goodencenter-the-connection-between-mental-illness-and-substance-abuse-photo-of-a-doctor-talking-to-her-male-patient-at-officeMillions of Americans receive prescriptions for potentially addictive medications including benzodiazepines like Valium and Xanax. Today, we know that these drugs are tolerance and dependence inducing and that people are at risk after only a few weeks of usage. Most of these drugs are habit forming because they cause behavioral reliance. Someone with anxiety takes Xanax to stave off a panic attack, starts taking more than they need, and eventually convinces themselves that the Xanax is the only reason they aren’t having a panic attack. Someone can then have a panic attack because they don’t have Xanax.

Compulsive users constantly think about, talk about, and use a prescription medication, bring it with them “Just in case”, and might show real distress if it is not available.

Today, most benzodiazepine prescriptions are limited to just 5 weeks. However, millions of Americans have already had benzodiazepine prescriptions for years. The damage is already done, and many are still struggling with resulting dependencies.

Substance Abuse Exacerbates Mental Illness Symptoms

People often take drugs and alcohol to temporarily alleviate symptoms of mental illness, but the result is often the opposite effect. Drugs and alcohol cause dehydration, upset serotonin and dopamine secretion, uptake, and reuptake, and impact the central nervous system. A person who is anxious may temporarily feel better when taking a sedative but over time, that sedative will make them feel worse.

This is especially critical where drug and alcohol abuse overlaps with the symptoms of mental illness. Drug and alcohol abuse causes serotonin and dopamine imbalances, resulting in changes in the brain that are remarkably similar to mental illnesses. So, a person who is heavily using a substance might begin to show symptoms of depression, anxiety, bipolar disorder, or PTSD. Most importantly, for persons who are already vulnerable, these symptoms might exacerbate into becoming a disorder and it may become chronic. This means that individuals who start abusing a substance with no history of mental illness may leave rehab with a diagnosis.

It’s easy to say, “The substance caused the disorder” in cases like this, but the truth is often much more complex, because the individual has vulnerabilities for both and developing one condition might be coincidental. While many drugs do cause anxiety, depression, paranoia, and even psychosis, there is no directly linked “cause and effect”. An individual might be using because they are vulnerable to drugs and alcohol and mental disorders. They might develop the mental disorder because the symptoms caused by substance abuse triggered them into a disorder. And, the physical changes to the brain, including changes in dopamine and serotonin production and uptake, might trigger long-term imbalances, resulting in mental illness. Determining which of these, or which combination of these, is the cause of a mental illness after an addition is complex.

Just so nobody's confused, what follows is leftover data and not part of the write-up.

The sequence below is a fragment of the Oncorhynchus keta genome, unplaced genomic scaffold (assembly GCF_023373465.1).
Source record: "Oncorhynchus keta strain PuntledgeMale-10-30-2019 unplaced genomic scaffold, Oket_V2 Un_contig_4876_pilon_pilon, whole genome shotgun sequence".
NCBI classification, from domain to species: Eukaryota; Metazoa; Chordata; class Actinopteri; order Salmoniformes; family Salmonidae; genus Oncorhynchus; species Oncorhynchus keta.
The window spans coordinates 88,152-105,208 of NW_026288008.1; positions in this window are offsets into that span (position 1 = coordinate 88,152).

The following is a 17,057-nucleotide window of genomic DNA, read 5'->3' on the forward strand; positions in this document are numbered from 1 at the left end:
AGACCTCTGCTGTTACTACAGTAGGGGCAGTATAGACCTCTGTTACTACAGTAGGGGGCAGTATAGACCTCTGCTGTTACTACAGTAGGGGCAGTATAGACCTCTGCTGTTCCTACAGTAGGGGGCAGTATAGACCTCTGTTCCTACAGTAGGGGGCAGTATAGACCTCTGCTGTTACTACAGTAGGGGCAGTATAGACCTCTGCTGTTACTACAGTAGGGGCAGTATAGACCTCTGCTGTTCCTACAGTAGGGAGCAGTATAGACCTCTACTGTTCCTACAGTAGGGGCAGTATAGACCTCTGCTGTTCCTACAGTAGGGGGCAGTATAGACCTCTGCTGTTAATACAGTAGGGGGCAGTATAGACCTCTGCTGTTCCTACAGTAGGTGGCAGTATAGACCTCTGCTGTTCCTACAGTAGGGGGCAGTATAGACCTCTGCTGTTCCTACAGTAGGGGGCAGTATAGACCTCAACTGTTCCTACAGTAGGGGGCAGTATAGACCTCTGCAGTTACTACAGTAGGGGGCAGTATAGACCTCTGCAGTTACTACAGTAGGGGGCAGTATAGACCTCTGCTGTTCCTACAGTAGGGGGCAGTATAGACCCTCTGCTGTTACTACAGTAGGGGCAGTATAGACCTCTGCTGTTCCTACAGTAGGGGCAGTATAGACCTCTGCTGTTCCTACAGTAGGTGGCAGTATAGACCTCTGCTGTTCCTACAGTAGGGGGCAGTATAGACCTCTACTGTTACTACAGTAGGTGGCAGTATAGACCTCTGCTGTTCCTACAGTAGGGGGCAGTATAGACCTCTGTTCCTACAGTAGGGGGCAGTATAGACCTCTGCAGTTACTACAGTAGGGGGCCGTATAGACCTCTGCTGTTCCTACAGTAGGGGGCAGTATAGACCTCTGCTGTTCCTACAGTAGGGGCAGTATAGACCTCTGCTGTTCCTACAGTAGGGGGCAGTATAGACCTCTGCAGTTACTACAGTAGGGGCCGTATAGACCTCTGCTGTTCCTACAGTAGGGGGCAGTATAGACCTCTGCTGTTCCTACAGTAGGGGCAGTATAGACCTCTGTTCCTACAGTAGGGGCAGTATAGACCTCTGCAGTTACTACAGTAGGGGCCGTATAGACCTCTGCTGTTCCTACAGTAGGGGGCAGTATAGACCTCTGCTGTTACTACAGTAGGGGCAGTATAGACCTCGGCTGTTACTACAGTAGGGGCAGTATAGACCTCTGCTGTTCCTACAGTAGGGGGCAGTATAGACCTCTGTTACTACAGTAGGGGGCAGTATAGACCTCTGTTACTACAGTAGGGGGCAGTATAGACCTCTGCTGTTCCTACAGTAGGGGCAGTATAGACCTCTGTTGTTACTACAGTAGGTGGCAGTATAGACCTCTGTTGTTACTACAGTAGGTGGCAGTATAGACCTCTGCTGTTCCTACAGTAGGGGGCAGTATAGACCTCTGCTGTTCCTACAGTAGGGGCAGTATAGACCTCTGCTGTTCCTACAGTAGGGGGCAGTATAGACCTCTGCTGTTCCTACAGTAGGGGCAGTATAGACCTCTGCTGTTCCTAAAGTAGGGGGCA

Understanding Dual Diagnosis

goodencenter-the-connection-between-mental-illness-and-substance-abuse-photo-of-addicted-businessman-talking-psychiatristDual diagnosis is the state of holding two or more diagnosis at a given time, typically a mental health disorder and a substance use disorder. This condition is sometimes referred to as co-occurring or co-morbid disorders but refers to an individual with a diagnosis for both. Here, the individual will almost always have to go into rehab with an existing mental health diagnosis. Why? The symptoms of addiction and substance abuse typically heavily overlap with mental health disorders. Most DSM-5 guidelines suggest that individuals with an existing substance use disorder should not be officially diagnosed with mental health disorders such as anxiety or depression until after rehab. However, clinicians may still determine that an individual has a dual diagnosis and act accordingly when planning treatment.

Going into treatment as a dual diagnosis patient means treating both the mental health disorder and the substance use disorder, typically in the order of “most pressing symptoms first”. This means that the order and means of treatment will heavily depend on the individual and their mental state. If their state or substance use is causing danger to themselves or others, that becomes a priority. From there, motivational issues, such as problems that might prevent the individual from recovering, are tackled.

Treating someone with a dual diagnosis means helping an individual to overcome substance abuse while offering coping mechanisms and helping individuals to navigate the symptoms of their mental illness.

Mental illnesses have a complex interaction with substance use disorder, and vice versa. Nearly half of individuals with a severe mental illness also have a substance use disorder, and as many as 40% of individuals with a severe substance use disorder have a mental illness. If you or a loved one is struggling with both, it’s important to seek out treatment that takes both into account, offers the right treatment, and works to support the individual and their needs throughout treatment.

The Gooden Center is, first and foremost, a mental health clinic. We specialize in treatment for mental illnesses, which makes us a good choice if you or your loved one are struggling with a dual diagnosis. Our facilities offer a home-like environment where you can recover and learn the skills to live without drugs or alcohol.

Contact us today at 800-931-9884 for a free assessment, or a free tour of our residential mental wellness facility in Pasadena.